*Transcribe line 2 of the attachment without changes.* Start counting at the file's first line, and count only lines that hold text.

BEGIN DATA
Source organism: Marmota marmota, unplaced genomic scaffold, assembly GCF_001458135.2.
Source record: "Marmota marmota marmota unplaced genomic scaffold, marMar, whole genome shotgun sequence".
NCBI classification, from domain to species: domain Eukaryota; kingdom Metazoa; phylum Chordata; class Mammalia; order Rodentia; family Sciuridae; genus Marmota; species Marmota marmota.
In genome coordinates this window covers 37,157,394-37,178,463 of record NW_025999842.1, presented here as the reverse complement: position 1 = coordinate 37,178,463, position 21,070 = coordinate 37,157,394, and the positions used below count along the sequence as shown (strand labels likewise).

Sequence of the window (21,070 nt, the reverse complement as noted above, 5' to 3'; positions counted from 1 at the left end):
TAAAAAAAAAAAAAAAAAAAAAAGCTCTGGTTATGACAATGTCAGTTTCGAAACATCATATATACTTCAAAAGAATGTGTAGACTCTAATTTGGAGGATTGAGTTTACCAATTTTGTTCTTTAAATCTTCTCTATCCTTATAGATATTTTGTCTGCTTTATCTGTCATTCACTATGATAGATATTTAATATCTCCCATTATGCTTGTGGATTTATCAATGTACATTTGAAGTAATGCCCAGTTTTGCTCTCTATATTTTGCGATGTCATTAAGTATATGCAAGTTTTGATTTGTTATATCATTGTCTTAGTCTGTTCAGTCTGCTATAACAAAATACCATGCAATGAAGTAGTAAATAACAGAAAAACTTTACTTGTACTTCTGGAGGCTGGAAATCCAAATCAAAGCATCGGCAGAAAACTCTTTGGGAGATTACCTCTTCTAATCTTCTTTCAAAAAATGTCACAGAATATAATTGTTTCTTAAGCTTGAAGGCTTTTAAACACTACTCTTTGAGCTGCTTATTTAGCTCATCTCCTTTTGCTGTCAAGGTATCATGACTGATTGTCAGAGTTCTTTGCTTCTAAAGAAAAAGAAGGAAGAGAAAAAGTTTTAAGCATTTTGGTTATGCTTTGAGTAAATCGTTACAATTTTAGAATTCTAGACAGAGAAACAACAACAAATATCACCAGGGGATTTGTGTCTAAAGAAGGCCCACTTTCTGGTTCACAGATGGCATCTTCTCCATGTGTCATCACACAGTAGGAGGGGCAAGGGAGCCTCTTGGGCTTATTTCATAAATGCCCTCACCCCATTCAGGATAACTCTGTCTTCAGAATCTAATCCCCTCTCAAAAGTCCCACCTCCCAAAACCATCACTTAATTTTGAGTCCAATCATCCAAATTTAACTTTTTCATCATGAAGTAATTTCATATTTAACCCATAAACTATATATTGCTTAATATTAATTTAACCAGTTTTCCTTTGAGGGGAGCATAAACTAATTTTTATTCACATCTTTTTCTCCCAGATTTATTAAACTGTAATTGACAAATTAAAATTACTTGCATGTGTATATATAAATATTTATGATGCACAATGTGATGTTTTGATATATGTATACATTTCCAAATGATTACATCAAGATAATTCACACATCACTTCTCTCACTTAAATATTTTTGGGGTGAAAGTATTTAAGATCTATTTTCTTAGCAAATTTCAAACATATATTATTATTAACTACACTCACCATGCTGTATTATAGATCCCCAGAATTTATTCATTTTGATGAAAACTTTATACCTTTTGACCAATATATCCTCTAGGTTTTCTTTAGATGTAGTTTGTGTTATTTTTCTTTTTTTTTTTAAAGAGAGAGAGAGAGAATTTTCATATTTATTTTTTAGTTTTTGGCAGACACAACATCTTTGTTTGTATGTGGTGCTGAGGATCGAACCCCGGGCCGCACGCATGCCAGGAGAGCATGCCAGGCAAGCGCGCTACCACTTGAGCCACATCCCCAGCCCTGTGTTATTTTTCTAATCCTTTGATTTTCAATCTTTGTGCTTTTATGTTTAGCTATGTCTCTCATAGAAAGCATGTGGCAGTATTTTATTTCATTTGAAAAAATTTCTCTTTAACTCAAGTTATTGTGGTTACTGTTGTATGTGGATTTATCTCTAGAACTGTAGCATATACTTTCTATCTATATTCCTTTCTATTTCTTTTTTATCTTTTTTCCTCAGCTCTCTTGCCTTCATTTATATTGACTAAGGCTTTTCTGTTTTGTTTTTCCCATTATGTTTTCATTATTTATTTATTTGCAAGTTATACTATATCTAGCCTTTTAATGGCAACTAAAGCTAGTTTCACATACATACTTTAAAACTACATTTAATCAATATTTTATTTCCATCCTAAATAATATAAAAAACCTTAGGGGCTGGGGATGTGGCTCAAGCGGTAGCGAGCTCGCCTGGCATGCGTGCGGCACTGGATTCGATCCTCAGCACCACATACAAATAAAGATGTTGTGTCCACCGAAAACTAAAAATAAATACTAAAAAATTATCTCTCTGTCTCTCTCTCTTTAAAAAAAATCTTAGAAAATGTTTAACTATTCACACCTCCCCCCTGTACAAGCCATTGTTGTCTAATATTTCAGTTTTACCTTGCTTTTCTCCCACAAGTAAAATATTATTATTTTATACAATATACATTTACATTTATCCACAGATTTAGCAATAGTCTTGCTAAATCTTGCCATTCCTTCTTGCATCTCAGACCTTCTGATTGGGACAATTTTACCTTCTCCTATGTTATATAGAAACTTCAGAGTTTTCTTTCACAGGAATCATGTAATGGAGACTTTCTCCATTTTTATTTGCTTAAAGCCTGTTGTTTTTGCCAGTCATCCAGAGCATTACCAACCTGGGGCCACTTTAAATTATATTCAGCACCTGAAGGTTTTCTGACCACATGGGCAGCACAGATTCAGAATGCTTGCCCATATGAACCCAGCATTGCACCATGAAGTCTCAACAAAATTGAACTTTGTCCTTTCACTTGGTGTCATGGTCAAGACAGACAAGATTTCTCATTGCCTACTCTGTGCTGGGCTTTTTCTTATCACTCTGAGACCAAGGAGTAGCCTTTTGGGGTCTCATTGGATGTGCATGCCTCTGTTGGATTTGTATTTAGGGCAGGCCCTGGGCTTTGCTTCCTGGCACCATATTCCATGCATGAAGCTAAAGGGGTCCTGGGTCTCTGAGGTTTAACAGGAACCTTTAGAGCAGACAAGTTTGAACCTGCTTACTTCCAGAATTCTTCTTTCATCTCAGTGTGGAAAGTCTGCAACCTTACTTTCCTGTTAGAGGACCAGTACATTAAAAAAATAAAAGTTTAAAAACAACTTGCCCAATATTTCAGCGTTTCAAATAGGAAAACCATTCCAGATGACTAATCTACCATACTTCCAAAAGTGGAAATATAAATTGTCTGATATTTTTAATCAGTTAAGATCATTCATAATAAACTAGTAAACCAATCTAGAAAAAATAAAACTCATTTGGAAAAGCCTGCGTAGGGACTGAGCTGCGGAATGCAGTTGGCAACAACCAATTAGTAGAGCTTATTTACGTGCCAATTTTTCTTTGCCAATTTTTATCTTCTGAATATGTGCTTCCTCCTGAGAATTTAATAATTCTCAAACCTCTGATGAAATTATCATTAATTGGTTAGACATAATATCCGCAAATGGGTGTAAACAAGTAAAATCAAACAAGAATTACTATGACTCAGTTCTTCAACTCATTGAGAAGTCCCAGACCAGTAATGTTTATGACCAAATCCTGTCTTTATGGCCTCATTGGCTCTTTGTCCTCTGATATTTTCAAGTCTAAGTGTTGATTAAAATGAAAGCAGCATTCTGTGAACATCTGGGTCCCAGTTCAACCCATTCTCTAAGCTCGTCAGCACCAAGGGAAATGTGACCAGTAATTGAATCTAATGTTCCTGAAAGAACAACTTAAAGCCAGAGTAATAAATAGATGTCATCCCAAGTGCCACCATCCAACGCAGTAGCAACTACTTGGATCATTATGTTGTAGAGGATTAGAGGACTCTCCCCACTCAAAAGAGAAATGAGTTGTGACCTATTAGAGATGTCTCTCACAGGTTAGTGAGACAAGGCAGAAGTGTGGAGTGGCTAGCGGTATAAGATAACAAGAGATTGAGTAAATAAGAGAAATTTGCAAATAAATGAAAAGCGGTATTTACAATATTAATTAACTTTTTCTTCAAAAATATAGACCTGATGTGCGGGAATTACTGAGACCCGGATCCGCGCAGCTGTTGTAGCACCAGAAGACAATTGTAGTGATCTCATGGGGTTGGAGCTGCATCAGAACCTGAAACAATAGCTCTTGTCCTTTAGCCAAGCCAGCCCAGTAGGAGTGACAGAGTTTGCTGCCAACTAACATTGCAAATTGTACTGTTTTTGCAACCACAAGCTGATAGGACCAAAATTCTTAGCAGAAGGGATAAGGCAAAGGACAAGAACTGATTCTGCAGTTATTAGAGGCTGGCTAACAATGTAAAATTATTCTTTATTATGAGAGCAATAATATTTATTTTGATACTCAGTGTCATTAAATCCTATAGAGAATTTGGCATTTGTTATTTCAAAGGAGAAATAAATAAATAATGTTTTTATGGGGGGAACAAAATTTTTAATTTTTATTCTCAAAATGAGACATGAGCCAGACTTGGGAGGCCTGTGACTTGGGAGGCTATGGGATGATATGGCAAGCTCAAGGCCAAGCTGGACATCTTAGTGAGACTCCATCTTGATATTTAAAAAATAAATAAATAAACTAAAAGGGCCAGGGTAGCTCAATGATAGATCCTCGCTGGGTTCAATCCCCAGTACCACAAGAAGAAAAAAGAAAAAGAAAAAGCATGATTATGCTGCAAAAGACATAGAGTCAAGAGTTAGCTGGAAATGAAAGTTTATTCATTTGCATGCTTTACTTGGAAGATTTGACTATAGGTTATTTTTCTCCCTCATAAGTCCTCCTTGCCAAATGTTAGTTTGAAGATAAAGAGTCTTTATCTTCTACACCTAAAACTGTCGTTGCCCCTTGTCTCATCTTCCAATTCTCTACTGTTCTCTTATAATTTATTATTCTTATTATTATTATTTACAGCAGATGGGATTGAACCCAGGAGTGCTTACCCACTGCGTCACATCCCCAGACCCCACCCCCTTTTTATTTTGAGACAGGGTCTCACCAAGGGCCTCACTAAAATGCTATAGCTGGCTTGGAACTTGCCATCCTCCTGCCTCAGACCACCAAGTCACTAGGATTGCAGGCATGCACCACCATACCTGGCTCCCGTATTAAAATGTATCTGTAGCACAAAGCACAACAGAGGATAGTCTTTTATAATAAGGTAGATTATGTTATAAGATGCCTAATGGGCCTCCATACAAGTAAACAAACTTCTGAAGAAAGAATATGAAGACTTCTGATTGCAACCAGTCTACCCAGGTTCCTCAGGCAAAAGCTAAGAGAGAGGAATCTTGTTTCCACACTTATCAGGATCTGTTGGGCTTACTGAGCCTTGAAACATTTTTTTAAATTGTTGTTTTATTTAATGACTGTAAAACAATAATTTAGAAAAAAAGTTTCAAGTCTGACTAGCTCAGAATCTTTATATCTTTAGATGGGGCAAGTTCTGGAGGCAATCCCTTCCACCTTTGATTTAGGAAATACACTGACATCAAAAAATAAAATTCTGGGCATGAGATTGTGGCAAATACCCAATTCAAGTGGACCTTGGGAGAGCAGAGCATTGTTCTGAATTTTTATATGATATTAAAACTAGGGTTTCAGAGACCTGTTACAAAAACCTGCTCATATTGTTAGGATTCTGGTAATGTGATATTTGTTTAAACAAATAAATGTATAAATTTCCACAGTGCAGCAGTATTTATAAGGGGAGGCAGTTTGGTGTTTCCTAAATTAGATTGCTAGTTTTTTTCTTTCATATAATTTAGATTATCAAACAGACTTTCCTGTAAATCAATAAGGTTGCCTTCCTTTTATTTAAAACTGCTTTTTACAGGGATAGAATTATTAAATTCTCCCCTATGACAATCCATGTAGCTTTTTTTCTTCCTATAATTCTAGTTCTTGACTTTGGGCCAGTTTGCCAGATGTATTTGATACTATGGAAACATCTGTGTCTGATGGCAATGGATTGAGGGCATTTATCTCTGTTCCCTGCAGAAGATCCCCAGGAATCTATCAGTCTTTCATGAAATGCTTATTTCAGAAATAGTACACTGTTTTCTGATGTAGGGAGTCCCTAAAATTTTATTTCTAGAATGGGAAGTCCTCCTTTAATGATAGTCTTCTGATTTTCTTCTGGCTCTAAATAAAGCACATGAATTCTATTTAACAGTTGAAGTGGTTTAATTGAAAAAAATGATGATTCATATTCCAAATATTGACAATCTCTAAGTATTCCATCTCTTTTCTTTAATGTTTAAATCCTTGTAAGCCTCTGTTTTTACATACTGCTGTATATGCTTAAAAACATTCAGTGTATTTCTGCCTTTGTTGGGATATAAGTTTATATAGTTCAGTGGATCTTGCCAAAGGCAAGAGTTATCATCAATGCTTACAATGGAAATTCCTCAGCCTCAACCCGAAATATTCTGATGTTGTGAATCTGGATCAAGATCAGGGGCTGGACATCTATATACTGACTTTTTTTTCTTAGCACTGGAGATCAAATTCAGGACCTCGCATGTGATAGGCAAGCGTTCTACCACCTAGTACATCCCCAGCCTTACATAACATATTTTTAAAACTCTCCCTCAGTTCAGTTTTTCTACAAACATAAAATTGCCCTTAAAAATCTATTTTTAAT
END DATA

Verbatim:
Source record: "Marmota marmota marmota unplaced genomic scaffold, marMar, whole genome shotgun sequence".